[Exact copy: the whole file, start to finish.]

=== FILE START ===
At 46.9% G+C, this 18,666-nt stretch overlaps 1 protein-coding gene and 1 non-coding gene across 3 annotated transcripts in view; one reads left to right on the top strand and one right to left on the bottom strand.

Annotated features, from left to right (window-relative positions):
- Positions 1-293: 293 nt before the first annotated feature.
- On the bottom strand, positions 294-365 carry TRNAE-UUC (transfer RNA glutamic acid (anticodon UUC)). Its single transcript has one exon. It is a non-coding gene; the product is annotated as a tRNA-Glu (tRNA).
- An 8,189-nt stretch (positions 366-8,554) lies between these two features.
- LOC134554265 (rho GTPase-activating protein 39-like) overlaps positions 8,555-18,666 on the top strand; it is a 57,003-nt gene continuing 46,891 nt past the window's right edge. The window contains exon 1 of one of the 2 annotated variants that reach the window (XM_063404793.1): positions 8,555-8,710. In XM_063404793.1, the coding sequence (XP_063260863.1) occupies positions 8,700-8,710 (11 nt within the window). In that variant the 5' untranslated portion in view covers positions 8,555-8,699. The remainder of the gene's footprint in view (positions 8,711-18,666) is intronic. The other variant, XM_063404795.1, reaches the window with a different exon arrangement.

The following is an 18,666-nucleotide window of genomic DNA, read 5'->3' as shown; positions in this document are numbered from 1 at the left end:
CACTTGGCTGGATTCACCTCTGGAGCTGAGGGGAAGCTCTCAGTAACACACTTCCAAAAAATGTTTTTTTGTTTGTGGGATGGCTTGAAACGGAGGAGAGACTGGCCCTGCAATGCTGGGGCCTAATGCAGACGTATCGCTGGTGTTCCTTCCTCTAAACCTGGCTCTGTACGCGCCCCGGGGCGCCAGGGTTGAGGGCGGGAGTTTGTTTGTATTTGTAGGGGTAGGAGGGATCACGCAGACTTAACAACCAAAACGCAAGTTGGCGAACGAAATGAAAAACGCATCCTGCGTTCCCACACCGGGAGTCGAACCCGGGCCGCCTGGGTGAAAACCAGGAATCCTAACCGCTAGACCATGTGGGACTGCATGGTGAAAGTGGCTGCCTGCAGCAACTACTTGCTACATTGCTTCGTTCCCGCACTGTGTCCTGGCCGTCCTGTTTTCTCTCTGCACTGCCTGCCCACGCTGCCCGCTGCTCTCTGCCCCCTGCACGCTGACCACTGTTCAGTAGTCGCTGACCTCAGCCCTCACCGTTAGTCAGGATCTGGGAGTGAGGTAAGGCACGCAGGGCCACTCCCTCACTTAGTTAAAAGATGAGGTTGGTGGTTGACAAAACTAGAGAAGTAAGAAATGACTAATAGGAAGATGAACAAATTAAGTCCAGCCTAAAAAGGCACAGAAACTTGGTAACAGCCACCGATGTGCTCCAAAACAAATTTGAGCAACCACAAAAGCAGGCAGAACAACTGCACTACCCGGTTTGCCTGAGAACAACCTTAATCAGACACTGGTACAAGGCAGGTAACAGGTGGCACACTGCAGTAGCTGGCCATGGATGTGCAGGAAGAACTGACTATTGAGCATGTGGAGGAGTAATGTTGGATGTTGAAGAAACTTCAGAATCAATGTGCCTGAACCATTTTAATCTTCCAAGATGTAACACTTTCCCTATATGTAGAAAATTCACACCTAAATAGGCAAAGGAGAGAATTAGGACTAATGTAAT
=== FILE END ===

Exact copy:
At 46.9% G+C, this 18,666-nt stretch overlaps 1 protein-coding gene and 1 non-coding gene across 3 annotated transcripts in view; one reads left to right on the top strand and one right to left on the bottom strand.

Annotated features, from left to right (window-relative positions):
- Positions 1-293: 293 nt before the first annotated feature.
- On the bottom strand, positions 294-365 carry TRNAE-UUC (transfer RNA glutamic acid (anticodon UUC)). Its single transcript has one exon. It is a non-coding gene; the product is annotated as a tRNA-Glu (tRNA).
- An 8,189-nt stretch (positions 366-8,554) lies between these two features.
- LOC134554265 (rho GTPase-activating protein 39-like) overlaps positions 8,555-18,666 on the top strand; it is a 57,003-nt gene continuing 46,891 nt past the window's right edge. The window contains exon 1 of one of the 2 annotated variants that reach the window (XM_063404793.1): positions 8,555-8,710. In XM_063404793.1, the coding sequence (XP_063260863.1) occupies positions 8,700-8,710 (11 nt within the window). In that variant the 5' untranslated portion in view covers positions 8,555-8,699. The remainder of the gene's footprint in view (positions 8,711-18,666) is intronic. The other variant, XM_063404795.1, reaches the window with a different exon arrangement.

The following is an 18,666-nucleotide window of genomic DNA, read 5'->3' as shown; positions in this document are numbered from 1 at the left end:
CACTTGGCTGGATTCACCTCTGGAGCTGAGGGGAAGCTCTCAGTAACACACTTCCAAAAAATGTTTTTTTGTTTGTGGGATGGCTTGAAACGGAGGAGAGACTGGCCCTGCAATGCTGGGGCCTAATGCAGACGTATCGCTGGTGTTCCTTCCTCTAAACCTGGCTCTGTACGCGCCCCGGGGCGCCAGGGTTGAGGGCGGGAGTTTGTTTGTATTTGTAGGGGTAGGAGGGATCACGCAGACTTAACAACCAAAACGCAAGTTGGCGAACGAAATGAAAAACGCATCCTGCGTTCCCACACCGGGAGTCGAACCCGGGCCGCCTGGGTGAAAACCAGGAATCCTAACCGCTAGACCATGTGGGACTGCATGGTGAAAGTGGCTGCCTGCAGCAACTACTTGCTACATTGCTTCGTTCCCGCACTGTGTCCTGGCCGTCCTGTTTTCTCTCTGCACTGCCTGCCCACGCTGCCCGCTGCTCTCTGCCCCCTGCACGCTGACCACTGTTCAGTAGTCGCTGACCTCAGCCCTCACCGTTAGTCAGGATCTGGGAGTGAGGTAAGGCACGCAGGGCCACTCCCTCACTTAGTTAAAAGATGAGGTTGGTGGTTGACAAAACTAGAGAAGTAAGAAATGACTAATAGGAAGATGAACAAATTAAGTCCAGCCTAAAAAGGCACAGAAACTTGGTAACAGCCACCGATGTGCTCCAAAACAAATTTGAGCAACCACAAAAGCAGGCAGAACAACTGCACTACCCGGTTTGCCTGAGAACAACCTTAATCAGACACTGGTACAAGGCAGGTAACAGGTGGCACACTGCAGTAGCTGGCCATGGATGTGCAGGAAGAACTGACTATTGAGCATGTGGAGGAGTAATGTTGGATGTTGAAGAAACTTCAGAATCAATGTGCCTGAACCATTTTAATCTTCCAAGATGTAACACTTTCCCTATATGTAGAAAATTCACACCTAAATAGGCAAAGGAGAGAATTAGGACTAATGTAAT